The service stays up and constantly attempts to read from the URL: hxxp://down.ftp21[.]cc/Update.txt. At the time of the analysis, this URL was down so we were not able to observe its content. However, following the service code, it seems to read the URL content and check if it contains one of the following commands:

[Delete File], [Kill Proccess], or [Delete Service], which will delete file, kill process or delete service accordingly.

Stage 6 - Ctfmoon.exe and Traffmonetizer.exe - Traffic Stealers

GraphicsPerfSvcs service executes two dropped files: Ctfmoon.exe and Traffmonetizer.exe, both appeared to be Potentially Unwanted Programs (PUP’s) in the form of traffic stealers. Both are using the “network bandwidth sharing” monetization scheme to make “passive income”.

Ctfmoon.exe is a cli version of the Iproyal Pawns application. It gets the user email address and password as execution parameters to associate the activity and collect the money to the passed account. GraphicsPerfSvcs executes the following command line to start Iproyal Pawns: ctfmoon.exe -password=123456Aa. -device-name=Win32 -accept-tos

We can see that the user mentioned in our execution parameters already made $169:

Iproyal Pawns earnings from our sample

The Traffmonetizer.exe is similar to Ctfmoon.exe, created by Traffmonetizer. It reads the user account data from a settings.json file dropped in users roaming directory. Our .json file contains the following content:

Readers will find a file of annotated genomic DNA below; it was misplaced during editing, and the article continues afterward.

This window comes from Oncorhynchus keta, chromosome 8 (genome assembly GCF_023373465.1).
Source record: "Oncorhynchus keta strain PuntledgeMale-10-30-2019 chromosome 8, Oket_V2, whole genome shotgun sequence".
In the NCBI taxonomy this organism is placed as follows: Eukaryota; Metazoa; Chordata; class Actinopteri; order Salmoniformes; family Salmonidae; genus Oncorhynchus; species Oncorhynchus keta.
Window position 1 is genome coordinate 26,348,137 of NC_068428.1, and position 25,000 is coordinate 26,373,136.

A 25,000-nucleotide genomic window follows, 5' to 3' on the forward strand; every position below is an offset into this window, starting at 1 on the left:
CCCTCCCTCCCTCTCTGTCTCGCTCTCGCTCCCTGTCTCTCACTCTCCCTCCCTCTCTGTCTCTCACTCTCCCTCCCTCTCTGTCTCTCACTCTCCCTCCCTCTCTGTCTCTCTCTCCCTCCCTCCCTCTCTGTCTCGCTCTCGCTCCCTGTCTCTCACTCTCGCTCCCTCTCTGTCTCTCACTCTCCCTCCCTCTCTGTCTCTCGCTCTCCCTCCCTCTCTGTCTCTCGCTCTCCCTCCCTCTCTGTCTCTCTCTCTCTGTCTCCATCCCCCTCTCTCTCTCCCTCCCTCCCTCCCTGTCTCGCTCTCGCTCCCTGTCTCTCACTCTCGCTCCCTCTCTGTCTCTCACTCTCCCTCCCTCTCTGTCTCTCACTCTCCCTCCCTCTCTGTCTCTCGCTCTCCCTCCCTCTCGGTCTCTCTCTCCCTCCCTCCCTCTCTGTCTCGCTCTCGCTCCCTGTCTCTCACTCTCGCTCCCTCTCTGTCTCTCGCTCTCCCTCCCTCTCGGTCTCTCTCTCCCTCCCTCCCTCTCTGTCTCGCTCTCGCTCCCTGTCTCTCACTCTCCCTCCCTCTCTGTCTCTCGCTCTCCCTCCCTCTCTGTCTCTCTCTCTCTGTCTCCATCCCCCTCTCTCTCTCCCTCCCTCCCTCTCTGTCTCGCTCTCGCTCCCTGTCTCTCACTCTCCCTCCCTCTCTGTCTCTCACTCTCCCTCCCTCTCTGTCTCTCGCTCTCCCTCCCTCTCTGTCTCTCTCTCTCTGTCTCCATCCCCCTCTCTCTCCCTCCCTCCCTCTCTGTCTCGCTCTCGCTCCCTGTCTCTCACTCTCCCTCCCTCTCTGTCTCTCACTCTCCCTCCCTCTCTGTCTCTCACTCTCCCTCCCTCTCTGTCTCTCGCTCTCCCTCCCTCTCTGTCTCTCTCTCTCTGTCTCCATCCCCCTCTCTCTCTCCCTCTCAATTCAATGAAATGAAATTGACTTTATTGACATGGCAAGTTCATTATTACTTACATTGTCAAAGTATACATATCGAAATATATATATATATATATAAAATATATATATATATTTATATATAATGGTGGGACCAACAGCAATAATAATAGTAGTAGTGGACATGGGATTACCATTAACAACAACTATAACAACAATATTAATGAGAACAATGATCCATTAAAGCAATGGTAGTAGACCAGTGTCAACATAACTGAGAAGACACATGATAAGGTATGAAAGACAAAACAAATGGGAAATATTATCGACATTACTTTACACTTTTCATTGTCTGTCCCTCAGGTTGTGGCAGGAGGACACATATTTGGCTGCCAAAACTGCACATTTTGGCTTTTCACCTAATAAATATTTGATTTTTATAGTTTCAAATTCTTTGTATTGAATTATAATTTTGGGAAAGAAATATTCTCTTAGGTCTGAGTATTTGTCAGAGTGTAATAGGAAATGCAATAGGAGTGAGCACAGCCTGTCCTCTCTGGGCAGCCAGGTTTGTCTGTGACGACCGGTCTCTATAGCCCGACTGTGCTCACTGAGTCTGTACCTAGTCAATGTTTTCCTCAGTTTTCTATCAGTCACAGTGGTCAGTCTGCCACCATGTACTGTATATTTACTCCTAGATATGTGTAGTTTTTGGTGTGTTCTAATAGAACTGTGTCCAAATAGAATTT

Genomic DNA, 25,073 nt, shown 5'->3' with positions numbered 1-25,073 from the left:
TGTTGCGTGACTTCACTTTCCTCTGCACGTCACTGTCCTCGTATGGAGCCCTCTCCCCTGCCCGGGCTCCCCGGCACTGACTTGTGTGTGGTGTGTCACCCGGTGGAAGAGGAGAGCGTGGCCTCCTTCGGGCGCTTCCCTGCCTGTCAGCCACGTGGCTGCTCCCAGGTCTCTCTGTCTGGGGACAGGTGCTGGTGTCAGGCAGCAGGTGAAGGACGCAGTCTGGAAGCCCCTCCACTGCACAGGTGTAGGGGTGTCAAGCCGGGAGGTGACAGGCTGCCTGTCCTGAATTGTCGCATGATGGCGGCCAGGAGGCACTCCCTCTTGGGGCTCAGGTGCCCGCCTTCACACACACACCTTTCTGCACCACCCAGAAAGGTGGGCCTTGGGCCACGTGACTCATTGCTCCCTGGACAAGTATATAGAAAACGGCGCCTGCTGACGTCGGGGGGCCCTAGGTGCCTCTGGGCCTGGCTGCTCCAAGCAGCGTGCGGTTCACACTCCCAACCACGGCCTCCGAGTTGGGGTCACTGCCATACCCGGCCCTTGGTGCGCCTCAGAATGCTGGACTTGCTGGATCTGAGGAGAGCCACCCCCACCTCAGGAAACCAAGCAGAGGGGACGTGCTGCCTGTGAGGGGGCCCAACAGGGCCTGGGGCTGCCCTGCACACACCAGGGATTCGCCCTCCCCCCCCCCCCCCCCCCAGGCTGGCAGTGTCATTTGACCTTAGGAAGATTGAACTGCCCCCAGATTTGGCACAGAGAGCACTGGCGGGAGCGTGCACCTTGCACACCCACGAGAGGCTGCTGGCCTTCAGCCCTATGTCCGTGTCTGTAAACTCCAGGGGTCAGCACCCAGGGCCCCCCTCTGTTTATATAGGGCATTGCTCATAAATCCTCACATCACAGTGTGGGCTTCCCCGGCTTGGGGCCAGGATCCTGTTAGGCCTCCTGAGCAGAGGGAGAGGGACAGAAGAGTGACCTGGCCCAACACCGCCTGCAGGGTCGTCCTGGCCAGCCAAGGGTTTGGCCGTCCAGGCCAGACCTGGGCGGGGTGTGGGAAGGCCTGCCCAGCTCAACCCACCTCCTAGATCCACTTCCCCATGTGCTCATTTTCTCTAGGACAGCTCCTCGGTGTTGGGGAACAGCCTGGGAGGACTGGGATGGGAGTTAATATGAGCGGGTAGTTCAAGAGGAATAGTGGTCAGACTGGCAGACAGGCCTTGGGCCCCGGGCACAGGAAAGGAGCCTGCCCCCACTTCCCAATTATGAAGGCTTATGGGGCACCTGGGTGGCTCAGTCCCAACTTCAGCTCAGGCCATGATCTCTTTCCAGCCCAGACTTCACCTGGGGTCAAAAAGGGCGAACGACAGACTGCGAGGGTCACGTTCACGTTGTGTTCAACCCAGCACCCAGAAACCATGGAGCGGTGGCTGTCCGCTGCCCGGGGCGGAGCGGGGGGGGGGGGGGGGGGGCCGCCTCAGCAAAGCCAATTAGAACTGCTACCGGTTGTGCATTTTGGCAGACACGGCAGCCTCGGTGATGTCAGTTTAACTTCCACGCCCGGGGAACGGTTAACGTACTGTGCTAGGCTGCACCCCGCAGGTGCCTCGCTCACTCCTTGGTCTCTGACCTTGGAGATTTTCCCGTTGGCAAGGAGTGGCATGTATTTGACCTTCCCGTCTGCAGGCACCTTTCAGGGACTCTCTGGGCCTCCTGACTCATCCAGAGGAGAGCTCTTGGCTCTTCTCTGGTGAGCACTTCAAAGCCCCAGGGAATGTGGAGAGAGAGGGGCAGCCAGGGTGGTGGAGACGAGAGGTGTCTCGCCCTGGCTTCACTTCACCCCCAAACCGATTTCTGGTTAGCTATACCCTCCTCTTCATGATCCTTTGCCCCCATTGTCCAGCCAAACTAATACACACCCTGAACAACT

The analysis in this blog reveals the efforts threat actors put into the attack flow, by using several evasion and persistence techniques as well as different approaches to make passive income using victims’ resources.

MITRE ATT&CK Techniques:

Persistence Boot or Logon Autostart Execution: Port Monitors (T1547.010) The Blackmoon trojan (a95737adb2cd7b1af2291d143200a82d8d32 a868c64fb4acc542608f56a0aeda) is using the Port Monitor technique to establish persistence on the target host.
Persistence Create or Modify System Process: Windows Service (T1543.003) The Hook.exe dropper (1A7A4B5E7C645316A6AD59E26054A95 654615219CC03657D6834C9DA7219E99F) creates a new service to establish persistence on the target host.
Defense Evasion Process Injection: Process Hollowing (T1055.012) The dll dropped by Blackmoon (F5D508C816E485E05DF5F58450D623DC6B FA35A2A0682C238286D82B4B476FBB) is using the Process Hollowing technique to evade endpoint security detection.
Defense Evasion Impair Defenses: Disable or Modify Tools (T1562.001) The Blackmoon trojan (a95737adb2cd7b1af2291d143200a82d8 d32a868c64fb4acc542608f56a0aeda) disables Windows Defender to evade end-point security detection.